Director's Notes - Directly from the "From Script to Screen" seminar (check out "Tom's Blog" page for more notes)
First, do it right.
Making a film - any film - will require a lot of patience, a lot of perserverance and a lot of attention to detail.
The best advice I can give first time filmmakers is to do it right first. Taking "shortcuts" often results in much more work down the road. For example, hiring or engaging a script supervisor in the short run might increase your total budget a bit right from the start but will save you tons of time as you move from the shooting to the editing process. Try not to cut corners to save a nickel and end up spending many times that nickle in the long run. You'll thank yourself at the end of the process.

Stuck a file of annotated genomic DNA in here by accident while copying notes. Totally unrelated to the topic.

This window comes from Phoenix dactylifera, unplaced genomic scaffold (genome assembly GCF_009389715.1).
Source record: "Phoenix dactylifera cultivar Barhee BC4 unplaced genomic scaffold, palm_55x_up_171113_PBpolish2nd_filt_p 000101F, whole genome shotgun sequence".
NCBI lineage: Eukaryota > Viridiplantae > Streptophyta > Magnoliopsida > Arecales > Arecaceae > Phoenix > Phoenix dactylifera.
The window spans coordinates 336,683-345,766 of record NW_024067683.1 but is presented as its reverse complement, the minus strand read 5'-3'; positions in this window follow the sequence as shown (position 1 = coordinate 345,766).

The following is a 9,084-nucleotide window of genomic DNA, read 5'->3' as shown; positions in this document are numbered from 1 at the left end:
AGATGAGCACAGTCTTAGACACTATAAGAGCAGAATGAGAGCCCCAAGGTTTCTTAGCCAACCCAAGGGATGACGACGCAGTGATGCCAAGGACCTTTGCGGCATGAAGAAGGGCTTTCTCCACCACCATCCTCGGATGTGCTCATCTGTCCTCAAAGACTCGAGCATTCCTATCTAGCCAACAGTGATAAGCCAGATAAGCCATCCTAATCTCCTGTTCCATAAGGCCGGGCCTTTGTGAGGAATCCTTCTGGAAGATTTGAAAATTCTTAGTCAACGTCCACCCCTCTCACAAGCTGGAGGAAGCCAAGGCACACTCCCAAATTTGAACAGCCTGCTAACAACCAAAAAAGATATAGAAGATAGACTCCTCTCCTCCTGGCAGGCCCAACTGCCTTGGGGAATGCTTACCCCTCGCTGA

Sure, It's a Brilliant Scene But What if it Doesn't Fit?
William Goldman (screenwriter of "Butch Cassidy and the Sundance Kid", "Marathon Man", "The Princess Bride") once famously said that, as a screenwriter, you must occasionally "murder your darlings". You may have written a brilliant scene or some scintillating dialogue but if what you wrote does not move your story forward or serve the greater good of the screenplay, you may have to eliminate it. "Murdering your darlings" is a difficult thing to do but it might just improve your screenplay. (Saturday, June 21, 2014)
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